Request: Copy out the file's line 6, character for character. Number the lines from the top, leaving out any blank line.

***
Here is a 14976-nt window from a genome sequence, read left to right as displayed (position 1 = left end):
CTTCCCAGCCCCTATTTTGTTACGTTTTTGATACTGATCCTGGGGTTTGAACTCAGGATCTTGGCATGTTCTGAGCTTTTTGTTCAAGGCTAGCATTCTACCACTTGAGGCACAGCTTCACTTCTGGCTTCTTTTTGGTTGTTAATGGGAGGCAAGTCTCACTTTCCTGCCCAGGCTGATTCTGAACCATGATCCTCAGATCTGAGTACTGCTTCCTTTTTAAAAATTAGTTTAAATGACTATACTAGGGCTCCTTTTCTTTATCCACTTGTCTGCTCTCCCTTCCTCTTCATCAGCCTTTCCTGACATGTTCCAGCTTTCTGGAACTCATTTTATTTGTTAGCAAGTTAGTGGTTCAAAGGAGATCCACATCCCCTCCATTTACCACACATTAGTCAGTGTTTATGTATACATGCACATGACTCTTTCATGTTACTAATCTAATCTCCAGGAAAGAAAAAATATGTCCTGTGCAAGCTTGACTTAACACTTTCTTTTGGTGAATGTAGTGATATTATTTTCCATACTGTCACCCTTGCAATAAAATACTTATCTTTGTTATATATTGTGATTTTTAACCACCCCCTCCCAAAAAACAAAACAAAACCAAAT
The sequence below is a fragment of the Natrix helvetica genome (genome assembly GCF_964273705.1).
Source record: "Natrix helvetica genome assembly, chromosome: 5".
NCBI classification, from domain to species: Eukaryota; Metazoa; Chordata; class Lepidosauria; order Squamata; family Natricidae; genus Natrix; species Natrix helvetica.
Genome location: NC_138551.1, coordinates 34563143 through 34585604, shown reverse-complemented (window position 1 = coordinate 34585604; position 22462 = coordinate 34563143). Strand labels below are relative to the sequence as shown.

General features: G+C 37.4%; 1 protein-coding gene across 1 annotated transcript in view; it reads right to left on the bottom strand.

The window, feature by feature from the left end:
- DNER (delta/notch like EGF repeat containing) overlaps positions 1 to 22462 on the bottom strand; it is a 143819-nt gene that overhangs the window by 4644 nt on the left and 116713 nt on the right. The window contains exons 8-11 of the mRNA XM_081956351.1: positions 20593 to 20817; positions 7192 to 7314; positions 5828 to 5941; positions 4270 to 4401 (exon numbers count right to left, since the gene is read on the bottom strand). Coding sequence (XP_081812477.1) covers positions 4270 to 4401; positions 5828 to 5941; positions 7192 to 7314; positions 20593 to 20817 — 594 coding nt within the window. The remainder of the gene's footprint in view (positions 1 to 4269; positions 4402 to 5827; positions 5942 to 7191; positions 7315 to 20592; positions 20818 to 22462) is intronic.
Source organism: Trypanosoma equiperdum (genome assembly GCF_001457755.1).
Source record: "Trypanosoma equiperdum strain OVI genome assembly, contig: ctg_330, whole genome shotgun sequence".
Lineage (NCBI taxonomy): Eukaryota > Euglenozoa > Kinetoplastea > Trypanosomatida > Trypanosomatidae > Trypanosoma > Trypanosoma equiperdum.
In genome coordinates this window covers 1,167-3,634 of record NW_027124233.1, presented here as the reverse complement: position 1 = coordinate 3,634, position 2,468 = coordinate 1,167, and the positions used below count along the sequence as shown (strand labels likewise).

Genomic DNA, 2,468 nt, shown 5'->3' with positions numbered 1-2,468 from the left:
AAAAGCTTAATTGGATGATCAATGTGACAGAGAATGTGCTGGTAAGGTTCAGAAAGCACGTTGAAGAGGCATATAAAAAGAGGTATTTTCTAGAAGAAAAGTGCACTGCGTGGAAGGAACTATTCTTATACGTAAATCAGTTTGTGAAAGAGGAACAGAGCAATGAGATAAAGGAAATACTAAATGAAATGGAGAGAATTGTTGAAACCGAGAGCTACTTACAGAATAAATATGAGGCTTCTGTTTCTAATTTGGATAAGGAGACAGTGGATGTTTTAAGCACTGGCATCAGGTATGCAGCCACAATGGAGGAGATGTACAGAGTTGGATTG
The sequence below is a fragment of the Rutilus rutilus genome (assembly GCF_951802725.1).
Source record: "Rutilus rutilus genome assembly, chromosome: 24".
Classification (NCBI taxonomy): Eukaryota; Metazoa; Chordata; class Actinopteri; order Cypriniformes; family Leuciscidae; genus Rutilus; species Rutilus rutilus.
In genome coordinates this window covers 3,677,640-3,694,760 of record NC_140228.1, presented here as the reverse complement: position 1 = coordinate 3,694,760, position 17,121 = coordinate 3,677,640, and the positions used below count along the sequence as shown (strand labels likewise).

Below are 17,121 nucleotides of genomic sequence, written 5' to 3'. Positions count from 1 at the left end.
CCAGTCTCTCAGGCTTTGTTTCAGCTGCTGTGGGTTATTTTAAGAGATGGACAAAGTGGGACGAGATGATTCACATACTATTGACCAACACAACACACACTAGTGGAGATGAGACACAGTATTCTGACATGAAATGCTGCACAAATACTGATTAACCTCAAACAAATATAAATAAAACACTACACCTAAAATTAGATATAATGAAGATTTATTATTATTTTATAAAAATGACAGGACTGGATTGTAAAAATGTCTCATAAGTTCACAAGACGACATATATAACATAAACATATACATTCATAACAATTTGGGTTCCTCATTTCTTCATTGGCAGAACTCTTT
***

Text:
Genome location: NC_138551.1, coordinates 34563143 through 34585604, shown reverse-complemented (window position 1 = coordinate 34585604; position 22462 = coordinate 34563143). Strand labels below are relative to the sequence as shown.